Meredith Willson was on the cutting edge when he introduced a con man as the main character in “The Music Man.”
Those Don Draper, Tony Soprano, Walter White anti-heroes just weren’t around in 1957 when the play premiered on Broadway.
Then came Harold Hill, the quick-thinking, fast-talking traveling salesman who promised a marching band based on the “Think System.”
“But when you think about it, Harold Hill isn’t a bad guy, and there’s so much more to the ‘Think System,’” says Evan Roider. “It’s about pursuing your passion and making it come true. It’s about the American dream.”
Roider is the music director of Theatre Baton Rouge’s summer musical production of Willson’s classic, which opens Friday, June 5.
That’s when the curtain will open on River City, Iowa, whose residents in 1912 pride themselves on being “Iowa stubborn.”
But then Hill steps off the train and pitches the town’s need for a marching band, because there’s trouble brewing in River City — trouble that begins with a capital “T,” which rhymes with “P,” and that stands for “Pool.”
A pool hall can lead kids to delinquency and lasciviousness, right? But a marching band could set them on the path to righteousness.
The townspeople are hooked, and Hill begins collecting money for instruments and uniforms for this music group, which will perform based on his “Think System” theory: If you think about Beethoven’s “Minuet in G,” you can play it.
“A lot of people have been telling us that this is their favorite musical,” Roider says. “It’s mine, and I jumped at the chance to be the music director. Musically, it’s one of those shows that’s so seamless that it just happens. ”
“Evan’s put together a great orchestra for this,” says director Jack Lampert. “And sometimes with this cast, it looks like we are really in River City.”
The cast ranges in age from 8-year-old Lorelei Robinson to 76-year-old Carolyn Bowman.
“I was in Baton Rouge Little Theater’s first production of ‘The Music Man’ in 1976,” Bowman says. “I played Mrs. Higgins in ‘My Fair Lady,’ and I’ve been in a number of Ascension Community Theatre productions.”
She and Robinson are both in the ensemble.“My memory isn’t as good as it used to be, so I depend on Lorelei to help me get to where I’m supposed to be at the right time,” she says.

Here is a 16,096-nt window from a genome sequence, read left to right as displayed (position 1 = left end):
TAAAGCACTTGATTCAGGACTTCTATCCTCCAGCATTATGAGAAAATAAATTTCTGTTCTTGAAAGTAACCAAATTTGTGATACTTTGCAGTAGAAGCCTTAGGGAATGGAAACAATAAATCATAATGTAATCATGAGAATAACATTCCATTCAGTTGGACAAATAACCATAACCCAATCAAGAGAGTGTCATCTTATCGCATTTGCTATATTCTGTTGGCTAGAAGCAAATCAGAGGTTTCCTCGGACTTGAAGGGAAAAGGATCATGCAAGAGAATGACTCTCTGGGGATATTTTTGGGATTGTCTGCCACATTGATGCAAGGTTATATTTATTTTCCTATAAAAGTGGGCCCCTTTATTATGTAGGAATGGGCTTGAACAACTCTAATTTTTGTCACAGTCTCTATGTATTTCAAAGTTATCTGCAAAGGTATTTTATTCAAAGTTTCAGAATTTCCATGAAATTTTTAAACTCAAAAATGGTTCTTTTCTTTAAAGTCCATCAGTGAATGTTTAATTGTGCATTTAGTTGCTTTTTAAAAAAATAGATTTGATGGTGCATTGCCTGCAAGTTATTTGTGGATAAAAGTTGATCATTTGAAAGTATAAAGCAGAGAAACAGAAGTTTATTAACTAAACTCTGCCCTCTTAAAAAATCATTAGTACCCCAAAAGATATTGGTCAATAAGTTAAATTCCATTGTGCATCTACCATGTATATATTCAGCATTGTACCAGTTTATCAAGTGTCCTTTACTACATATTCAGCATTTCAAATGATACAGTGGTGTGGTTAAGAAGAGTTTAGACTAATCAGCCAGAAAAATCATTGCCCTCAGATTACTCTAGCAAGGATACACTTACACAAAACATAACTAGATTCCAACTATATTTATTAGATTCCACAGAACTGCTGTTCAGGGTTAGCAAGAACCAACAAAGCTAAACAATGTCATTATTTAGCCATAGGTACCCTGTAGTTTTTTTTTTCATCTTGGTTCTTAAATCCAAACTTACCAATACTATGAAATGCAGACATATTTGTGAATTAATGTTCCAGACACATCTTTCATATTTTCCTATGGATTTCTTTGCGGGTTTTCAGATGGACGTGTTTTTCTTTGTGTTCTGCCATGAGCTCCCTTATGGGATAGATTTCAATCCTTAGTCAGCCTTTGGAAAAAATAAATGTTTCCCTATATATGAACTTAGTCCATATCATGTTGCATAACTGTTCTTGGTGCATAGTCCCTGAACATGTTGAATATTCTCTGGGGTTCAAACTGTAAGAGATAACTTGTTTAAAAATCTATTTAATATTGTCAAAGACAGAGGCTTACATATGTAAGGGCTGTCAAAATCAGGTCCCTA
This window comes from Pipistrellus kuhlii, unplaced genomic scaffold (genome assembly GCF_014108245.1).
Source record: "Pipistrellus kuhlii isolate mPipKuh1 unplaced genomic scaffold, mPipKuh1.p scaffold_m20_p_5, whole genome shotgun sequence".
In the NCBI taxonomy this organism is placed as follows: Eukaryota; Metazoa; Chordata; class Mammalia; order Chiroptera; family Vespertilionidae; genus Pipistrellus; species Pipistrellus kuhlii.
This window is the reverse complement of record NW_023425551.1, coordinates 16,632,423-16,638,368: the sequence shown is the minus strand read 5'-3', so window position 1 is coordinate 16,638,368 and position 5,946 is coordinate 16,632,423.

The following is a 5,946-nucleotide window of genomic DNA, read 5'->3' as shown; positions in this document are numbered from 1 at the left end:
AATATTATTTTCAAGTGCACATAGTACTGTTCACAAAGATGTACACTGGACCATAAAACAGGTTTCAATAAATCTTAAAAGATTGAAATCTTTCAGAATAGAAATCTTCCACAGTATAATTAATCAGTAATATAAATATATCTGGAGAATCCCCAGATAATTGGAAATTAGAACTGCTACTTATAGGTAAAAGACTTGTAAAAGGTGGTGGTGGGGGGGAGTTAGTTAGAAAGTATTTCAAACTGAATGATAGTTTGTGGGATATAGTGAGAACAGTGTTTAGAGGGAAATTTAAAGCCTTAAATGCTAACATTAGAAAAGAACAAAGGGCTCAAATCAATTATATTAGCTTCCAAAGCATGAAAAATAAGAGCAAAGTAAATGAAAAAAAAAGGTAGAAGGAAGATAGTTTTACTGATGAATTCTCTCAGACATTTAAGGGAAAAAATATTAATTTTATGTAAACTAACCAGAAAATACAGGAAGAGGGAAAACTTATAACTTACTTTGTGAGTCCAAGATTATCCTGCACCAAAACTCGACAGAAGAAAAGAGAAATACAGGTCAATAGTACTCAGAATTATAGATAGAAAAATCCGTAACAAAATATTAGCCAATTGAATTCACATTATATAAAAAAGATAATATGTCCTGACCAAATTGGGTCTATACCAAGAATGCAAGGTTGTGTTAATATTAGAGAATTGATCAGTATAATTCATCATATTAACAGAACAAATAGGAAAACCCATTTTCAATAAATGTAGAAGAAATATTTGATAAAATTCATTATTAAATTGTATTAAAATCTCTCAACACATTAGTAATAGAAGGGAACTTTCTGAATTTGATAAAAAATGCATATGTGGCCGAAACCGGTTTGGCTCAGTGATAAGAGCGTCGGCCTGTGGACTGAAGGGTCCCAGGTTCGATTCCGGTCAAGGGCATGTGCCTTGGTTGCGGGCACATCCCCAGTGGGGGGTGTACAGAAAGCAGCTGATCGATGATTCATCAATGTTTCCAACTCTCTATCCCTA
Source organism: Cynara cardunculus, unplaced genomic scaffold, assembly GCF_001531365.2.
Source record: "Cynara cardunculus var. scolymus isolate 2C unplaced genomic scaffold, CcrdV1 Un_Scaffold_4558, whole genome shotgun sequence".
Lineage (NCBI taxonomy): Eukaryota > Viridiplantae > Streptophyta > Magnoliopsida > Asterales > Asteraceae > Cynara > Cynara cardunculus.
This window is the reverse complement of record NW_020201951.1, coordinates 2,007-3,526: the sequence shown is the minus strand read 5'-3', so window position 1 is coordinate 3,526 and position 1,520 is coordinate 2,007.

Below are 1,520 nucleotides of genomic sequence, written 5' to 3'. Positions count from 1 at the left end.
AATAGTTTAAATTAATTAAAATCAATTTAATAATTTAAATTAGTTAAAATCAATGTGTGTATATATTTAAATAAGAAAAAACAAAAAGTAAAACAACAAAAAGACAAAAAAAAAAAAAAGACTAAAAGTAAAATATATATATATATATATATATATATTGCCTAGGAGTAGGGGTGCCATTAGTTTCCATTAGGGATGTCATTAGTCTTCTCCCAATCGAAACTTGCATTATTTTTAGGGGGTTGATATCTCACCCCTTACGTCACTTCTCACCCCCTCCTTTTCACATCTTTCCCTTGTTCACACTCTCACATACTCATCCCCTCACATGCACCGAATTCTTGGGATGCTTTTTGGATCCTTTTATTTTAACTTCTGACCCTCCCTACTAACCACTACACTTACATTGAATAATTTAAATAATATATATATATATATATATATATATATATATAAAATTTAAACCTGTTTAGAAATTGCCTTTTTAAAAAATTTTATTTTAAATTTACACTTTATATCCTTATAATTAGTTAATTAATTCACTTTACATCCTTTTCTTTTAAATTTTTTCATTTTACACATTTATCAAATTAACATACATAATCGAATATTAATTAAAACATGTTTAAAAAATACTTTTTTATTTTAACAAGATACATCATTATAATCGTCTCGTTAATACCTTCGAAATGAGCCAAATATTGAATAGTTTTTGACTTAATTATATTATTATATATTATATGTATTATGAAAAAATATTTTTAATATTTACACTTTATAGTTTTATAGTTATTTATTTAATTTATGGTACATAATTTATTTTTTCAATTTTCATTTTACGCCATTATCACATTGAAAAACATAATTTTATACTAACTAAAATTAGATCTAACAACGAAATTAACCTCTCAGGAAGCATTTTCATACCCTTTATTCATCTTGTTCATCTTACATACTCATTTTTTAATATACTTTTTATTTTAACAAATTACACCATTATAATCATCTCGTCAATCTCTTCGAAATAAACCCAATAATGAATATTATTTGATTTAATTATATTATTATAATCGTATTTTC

And one of those moments is when she has to play the responsible citizen by removing Robinson from the stage when Harold Hill begins preaching to the townspeople about the pool hall.
“They make the kids leave, because they don’t want them hearing about what goes on in the pool hall,” Robinson says, laughing.
Hill, played by Richard Williams, keeps those left on stage spellbound, yet he’s not without his detractors. The town librarian and music teacher, Marian Paroo, is on to him.
But Marian faces a few challenges in her pursuit of an exposé, as she finds herself falling in love with the con man.
“Marian is demure, self confident, outgoing and educated, and she knows about the world,” says Cara Waring, who plays Marian. “She’s also kind-hearted, and I like it when she falls in love.”
Williams is quick to offer a few jokes about Hill’s character.
“I’m a lawyer,” Williams says. “I find that as a lawyer, playing a con man isn’t too far of a stretch.”
Though his joke sets off a round of laughter among his fellow actors, Williams has reverence for this role. It’s not only iconic in musical theater, it requires more timing and energy than most characters.
“I wanted to audition for it, but I thought about backing away at first,” he says. “There’s a lot of volume to it, and you really have to put time into it to get this right. But I also knew it was something I wanted to do, and I had to audition.”
And as Hill, Williams not only must keep Marian off balance, but also the town’s gossipy “Pickalittle” ladies. In the end, everyone has a good time. The Think System grabs hold of the town, pointing their hopes and dreams in a new direction, where even a con man can be a hero.